Spring has arrived, along with birds and an itch to spend some quality family time outside. Now all you need is a good camera, one powerful enough to photograph the Pileated Woodpecker foraging in a tree near your house but straightforward and small enough to be used by the whole family, even kids with little fingers.
Your first instinct might be to go for a point-and-shoot, but chances are you already own one capable of taking high-quality images—a smartphone. And if you opt for a high-end model (a so-called advanced compact), you may spend close to what you would for the camera you really should be buying: one with interchangeable lenses. Either a digital single-lens reflex (DSLR) or an interchangeable-lens compact (ILC) can be a great starter camera, but one that also lets your photographic ambitions grow with your family.
In some ways, both DSLRs and ILCs are comparable to a point-and shoot: An all-auto mode, standard in every model, makes them effortless to use. They’re also much smaller than even just a few years ago; some ILCs can fit in your pocket. But in other ways they are far superior: Much larger digital sensors—and proportionally larger pixels—enable the cameras to produce higher image quality, particularly in lower light. You're also buying into a system. You can upgrade the basic kit with a telephoto zoom lens, flash units, and other accessories.
Four of the cameras listed here are DSLRs or ILCs, while the fifth, a “superzoom” with a fixed lens, is also an attractive option. For comparison’s sake, focal lengths listed are the equivalents in full-frame 35mm terms, where 50mm is normal, 28mm is medium wide-angle, and 75 or 80mm is short telephoto. Prices shown are “street” value, or what you can expect to pay for U.S.-warranty goods at a reputable discount retailer. Note companies also typically offer a substantial rebate.
Canon EOS Rebel SL1
The Rebel SL1 is the smallest and lightest DSLR to date—an especially desirable quality for birders looking to lighten their packs. Laid on its back, the 18MP camera won’t quite cover a 4x6-inch print. It is designed to work with Canon’s STM image-stabilizing kit lens (a 29-88mm equivalent) for smooth and silent autofocusing during video. That’s a boon to still shooters, too, as it will focus smoothly on feathered subjects as they flit across the frame. Add Canon’s EF-S 55-250mm STM lens ($300) for telephoto reach roughly equivalent to an 8x binocular. (www.usa.canon.com; $700 with 18-55mm kit zoom)
Pentax puts more environmental sealing in its DSLRs than any of its competitors, and the company’s K-S2—only slightly bigger than Canon’s Rebel SL1—is no exception. Besides being a safer bet in sloppy weather, the 20.2MP camera has a tilting and swiveling LCD monitor that allows over-the-head and low-to-the-ground viewing—handy for, say, a Swainson’s Thrush lurking in the brush. And backyard bird photographers should note that the built-in Wi-Fi and NFC (near-field communication) allow remote camera control via a smartphone. The kit lens (a 27-75mm equivalent) protrudes a mere inch and a half from the camera body, and is also sealed against moisture and dust. Add a Pentax DA 55-300mm WR lens ($270) for a take on birds equivalent to a 9x bin. (us.ricoh-imaging.com; $520 with 18-50mm kit zoom)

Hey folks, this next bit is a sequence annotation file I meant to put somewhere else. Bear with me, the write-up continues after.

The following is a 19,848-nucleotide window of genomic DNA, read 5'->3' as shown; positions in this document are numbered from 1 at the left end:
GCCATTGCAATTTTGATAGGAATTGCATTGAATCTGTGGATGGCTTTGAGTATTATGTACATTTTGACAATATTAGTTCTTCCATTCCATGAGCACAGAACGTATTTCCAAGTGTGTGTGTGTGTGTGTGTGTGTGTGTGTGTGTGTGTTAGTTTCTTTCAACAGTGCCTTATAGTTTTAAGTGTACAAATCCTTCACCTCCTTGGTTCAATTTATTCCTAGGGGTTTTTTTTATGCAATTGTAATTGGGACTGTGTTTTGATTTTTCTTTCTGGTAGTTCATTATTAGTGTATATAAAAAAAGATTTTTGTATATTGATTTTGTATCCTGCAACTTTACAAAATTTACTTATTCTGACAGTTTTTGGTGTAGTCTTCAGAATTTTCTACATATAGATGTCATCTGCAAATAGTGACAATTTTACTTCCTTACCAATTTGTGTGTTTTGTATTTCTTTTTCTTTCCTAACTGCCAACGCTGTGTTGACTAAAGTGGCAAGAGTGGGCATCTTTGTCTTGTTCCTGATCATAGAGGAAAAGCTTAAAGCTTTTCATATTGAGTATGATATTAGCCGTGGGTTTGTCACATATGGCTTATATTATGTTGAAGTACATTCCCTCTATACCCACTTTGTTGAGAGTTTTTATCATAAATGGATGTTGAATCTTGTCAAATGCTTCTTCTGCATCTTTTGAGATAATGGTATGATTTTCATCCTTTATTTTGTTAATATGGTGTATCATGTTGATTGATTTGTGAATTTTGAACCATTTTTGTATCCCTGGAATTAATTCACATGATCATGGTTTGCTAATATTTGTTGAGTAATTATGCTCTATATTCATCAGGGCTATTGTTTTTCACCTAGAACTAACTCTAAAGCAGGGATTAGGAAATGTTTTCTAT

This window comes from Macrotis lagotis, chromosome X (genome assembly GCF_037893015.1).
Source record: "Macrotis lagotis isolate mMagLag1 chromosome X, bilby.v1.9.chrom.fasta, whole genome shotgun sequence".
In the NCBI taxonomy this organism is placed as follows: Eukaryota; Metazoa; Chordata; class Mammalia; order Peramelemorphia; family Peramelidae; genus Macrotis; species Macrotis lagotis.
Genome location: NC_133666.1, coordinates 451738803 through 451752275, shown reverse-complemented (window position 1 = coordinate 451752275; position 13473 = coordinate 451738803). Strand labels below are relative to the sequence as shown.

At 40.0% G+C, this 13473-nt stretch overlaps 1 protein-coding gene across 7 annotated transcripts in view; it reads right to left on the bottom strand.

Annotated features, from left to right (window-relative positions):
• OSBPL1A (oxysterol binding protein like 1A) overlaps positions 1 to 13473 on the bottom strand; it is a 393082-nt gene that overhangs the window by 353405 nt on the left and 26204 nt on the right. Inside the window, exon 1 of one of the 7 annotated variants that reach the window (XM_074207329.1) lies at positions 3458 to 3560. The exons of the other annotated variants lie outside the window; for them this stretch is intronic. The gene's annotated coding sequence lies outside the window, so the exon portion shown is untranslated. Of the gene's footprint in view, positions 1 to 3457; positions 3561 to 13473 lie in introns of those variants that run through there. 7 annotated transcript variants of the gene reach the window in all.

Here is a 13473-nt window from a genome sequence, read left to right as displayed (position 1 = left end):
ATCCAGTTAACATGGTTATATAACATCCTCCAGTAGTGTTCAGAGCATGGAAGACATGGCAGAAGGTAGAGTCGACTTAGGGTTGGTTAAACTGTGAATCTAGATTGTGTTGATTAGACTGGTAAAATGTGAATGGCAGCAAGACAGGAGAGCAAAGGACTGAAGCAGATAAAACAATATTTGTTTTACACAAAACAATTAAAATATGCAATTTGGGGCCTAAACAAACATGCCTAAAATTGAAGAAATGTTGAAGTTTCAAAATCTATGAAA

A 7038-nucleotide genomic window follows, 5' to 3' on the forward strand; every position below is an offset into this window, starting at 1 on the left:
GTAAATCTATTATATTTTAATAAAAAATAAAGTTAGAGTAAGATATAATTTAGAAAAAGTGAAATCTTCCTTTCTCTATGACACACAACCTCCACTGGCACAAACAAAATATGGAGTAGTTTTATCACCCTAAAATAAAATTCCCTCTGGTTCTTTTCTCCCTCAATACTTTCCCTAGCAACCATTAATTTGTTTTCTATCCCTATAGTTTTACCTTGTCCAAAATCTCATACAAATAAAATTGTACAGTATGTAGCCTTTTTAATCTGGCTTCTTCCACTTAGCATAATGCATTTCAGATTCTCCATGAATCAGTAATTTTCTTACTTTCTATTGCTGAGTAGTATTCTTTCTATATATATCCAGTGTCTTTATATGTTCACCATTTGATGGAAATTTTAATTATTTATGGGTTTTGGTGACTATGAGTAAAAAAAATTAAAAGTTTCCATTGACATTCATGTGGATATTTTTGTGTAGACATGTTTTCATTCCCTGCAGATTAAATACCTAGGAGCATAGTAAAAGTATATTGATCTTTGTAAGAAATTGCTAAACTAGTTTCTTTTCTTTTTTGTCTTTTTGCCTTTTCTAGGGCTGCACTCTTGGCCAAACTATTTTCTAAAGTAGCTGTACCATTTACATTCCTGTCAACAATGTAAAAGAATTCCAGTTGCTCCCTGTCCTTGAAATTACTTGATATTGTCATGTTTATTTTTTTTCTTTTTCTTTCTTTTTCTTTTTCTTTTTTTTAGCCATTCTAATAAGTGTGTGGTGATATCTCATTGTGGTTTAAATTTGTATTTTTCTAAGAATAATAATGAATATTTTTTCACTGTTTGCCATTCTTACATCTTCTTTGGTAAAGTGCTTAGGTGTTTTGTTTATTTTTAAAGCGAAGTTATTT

Panasonic Lumix GX85
Don’t be surprised if people take this ILC for a point-and-shoot—the GX85 camera body won’t quite cover a 3x5-inch card, and the kit zoom lens protrudes less than an inch. (The viewfinder is electronic, which saves a lot of space.) But this 16MP camera can capture full-resolution shots in bursts of up to 10 frames per second, great for sequences of birds on the wing. It can also capture 4K video, or 8-megapixel images at 30 frames per second. (Now that will give you an action sequence.) Augment the landscape-friendly, 24-64mm equivalent kit zoom with a Panasonic G Vario 45-200mm zoom ($250) to approximate an 8x bin. (www.panasonic.com; $800 with 12-32mm kit zoom)
Low-Light Scenic Tool
Sony Alpha 5000
Sony, a pioneer of the ILC concept, produces a top value in the class, the a5000. This 20MP camera has lots to offer inside (including Wi-Fi and NFC connectivity to enable remote operation by smartphone). But other features make it ideal for outdoors: The kit lens, a 24-75mm equivalent, zooms from a landscape-friendly wide angle to a portrait-appropriate short tele. Add Sony’s signature Hand-held Twilight mode, which takes a multiple-shot composite for better low-light imaging, and you have a fine formula for tripod-free, low-light landscapes. Birders can opt for the Sony E 55-210mm tele-zoom ($350) for the magnification of a 6x bin. (www.sony.com; $450 with 16-50mm kit zoom)
Monster Zoom in Mini Package
Nikon Coolpix B700
This camera is the outlier here. Because its lens is non-interchangeable, it is technically a point-and-shoot. But as a “superzoom,” its lens has a jaw-dropping equivalent focal length of 24-1440mm. For reference, 1440mm works out to approximately the view through a 28x scope, or more than double the focal length of pro bird photographers' long SLR lenses. Now for the asterisk: Like all superzooms, the B700 achieves its enormous magnification by way of a tiny, fingernail-size digital sensor. As a result, performance can suffer in low light. But if you understand the limitations, this camera can prove great fun and utility for everyone in the family. (www.nikonusa.com; $500)